1.1 Glossary

This document uses the following terms:

Augmented Backus-Naur Form (ABNF): A modified version of Backus-Naur Form (BNF), commonly used by Internet specifications. ABNF notation balances compactness and simplicity with reasonable representational power. ABNF differs from standard BNF in its definitions and uses of naming rules, repetition, alternatives, order-independence, and value ranges. For more information, see [RFC5234].

authentication: The act of proving an identity to a server while providing key material that binds the identity to subsequent communications.

Azure Active Directory (Azure AD): The identity service in Microsoft Azure that provides identity management and access control capabilities through a REST-based API, an Azure portal, or a PowerShell command window.

Azure Multi-Factor Authentication: The Azure service that provides additional authentication for on-premises applications and applications running in Azure. Multi-Factor Authentication verifies user logons and transactions by using a mobile app, phone call, or text message.

Azure SQL Database: The data management service in Azure that provides a relational database management system with enterprise-class availability, scalability, and security and that can be accessed from anywhere in the world.

certificate chain: A sequence of certificates, where each certificate in the sequence is signed by the subsequent certificate. The last certificate in the chain is normally a self-signed certificate.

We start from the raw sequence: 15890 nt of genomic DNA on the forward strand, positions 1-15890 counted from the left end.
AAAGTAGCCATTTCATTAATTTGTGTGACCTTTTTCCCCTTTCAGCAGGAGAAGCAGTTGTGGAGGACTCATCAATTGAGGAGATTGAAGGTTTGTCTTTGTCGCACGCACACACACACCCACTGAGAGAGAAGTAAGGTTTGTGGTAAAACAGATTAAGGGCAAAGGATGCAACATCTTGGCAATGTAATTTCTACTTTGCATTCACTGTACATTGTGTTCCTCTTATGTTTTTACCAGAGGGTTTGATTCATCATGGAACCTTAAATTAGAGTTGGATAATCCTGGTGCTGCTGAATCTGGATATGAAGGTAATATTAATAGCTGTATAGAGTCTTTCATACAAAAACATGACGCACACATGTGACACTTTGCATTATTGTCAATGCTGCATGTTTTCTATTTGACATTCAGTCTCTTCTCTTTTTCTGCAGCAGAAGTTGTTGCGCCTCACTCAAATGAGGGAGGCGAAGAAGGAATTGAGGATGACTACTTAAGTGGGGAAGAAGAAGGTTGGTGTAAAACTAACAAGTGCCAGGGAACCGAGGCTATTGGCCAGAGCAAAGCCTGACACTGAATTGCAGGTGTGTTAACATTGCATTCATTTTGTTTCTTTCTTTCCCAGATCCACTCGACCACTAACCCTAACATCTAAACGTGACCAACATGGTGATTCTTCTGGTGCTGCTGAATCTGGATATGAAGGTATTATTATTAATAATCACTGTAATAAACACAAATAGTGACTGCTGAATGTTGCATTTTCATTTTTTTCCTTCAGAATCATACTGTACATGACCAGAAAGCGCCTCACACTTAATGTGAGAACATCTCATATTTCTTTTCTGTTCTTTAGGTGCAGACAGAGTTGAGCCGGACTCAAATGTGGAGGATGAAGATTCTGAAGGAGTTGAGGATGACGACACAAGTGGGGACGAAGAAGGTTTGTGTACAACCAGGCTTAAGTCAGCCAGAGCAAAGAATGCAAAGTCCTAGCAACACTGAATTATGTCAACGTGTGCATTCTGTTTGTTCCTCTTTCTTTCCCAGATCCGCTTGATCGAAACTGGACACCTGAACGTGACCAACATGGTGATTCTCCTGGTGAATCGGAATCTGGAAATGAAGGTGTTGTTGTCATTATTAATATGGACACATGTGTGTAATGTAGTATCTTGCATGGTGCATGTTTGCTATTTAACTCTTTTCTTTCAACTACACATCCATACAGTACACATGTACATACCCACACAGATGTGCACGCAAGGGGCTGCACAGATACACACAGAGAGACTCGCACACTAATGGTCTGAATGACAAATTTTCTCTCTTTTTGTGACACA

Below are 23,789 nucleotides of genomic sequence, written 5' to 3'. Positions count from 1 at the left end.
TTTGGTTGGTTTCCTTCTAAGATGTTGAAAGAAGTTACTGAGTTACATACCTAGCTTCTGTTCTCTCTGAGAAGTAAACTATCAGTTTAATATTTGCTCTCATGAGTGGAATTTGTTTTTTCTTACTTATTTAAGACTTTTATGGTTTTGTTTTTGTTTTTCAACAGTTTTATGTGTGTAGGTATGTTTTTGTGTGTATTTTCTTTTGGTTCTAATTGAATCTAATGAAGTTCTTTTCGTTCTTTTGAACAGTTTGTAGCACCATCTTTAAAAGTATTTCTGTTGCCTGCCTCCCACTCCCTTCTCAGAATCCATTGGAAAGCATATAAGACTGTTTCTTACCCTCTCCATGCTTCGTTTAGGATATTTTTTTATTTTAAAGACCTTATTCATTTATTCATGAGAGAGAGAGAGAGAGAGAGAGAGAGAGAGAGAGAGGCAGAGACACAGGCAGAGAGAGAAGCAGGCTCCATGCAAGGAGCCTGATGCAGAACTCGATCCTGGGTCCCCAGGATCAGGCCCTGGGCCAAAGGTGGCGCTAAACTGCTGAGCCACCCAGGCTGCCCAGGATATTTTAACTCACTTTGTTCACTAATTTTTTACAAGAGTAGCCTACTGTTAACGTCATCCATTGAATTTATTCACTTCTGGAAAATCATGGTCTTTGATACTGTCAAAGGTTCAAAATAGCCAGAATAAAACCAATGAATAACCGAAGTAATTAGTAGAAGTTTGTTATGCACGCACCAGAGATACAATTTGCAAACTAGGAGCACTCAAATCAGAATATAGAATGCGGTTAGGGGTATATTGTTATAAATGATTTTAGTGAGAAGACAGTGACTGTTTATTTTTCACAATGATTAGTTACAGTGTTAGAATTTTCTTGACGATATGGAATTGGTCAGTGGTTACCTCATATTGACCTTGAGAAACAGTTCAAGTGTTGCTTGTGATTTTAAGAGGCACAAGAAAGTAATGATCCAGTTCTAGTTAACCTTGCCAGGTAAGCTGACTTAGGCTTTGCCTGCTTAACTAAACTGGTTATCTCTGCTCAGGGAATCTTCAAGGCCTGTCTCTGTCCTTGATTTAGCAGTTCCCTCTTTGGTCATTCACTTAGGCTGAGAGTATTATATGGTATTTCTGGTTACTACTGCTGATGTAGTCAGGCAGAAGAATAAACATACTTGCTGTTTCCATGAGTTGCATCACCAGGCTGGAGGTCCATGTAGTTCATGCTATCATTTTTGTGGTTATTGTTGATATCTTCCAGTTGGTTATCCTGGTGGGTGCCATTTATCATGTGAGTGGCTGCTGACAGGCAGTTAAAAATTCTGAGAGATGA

connection: Each user that has a session with a server can create multiple share connections, or resource connections, using that user ID. This resource connection is created using a tree connect Server Message Block (SMB) and is identified by an SMB TreeID or TID.

connection pool: A cache of opened connections to data sources.

connection pool blocking period: A time period during which no new connection is allowed to a specific connection pool if a timeout error or other login error occurs. During the pool blocking period, the initial error is cached and re-thrown on subsequent attempts to open a connection. The first blocking period lasts five seconds and is doubled with each subsequent failure up to one minute. For more information, see [MSDN-SSCP].

connection string: A series of arguments, delimited by a semicolon, that defines the location of a database and how to connect to it.

context: A collection of context properties that describe an execution environment.

credential: Previously established, authentication data that is used by a security principal to establish its own identity. When used in reference to the Netlogon Protocol, it is the data that is stored in the NETLOGON_CREDENTIAL structure.

data source: A database, web service, disk, file, or other collection of information from which data is queried or submitted. Supported data sources vary based on application and data provider.

database instance: A database that has a unique set of services that can have unique settings.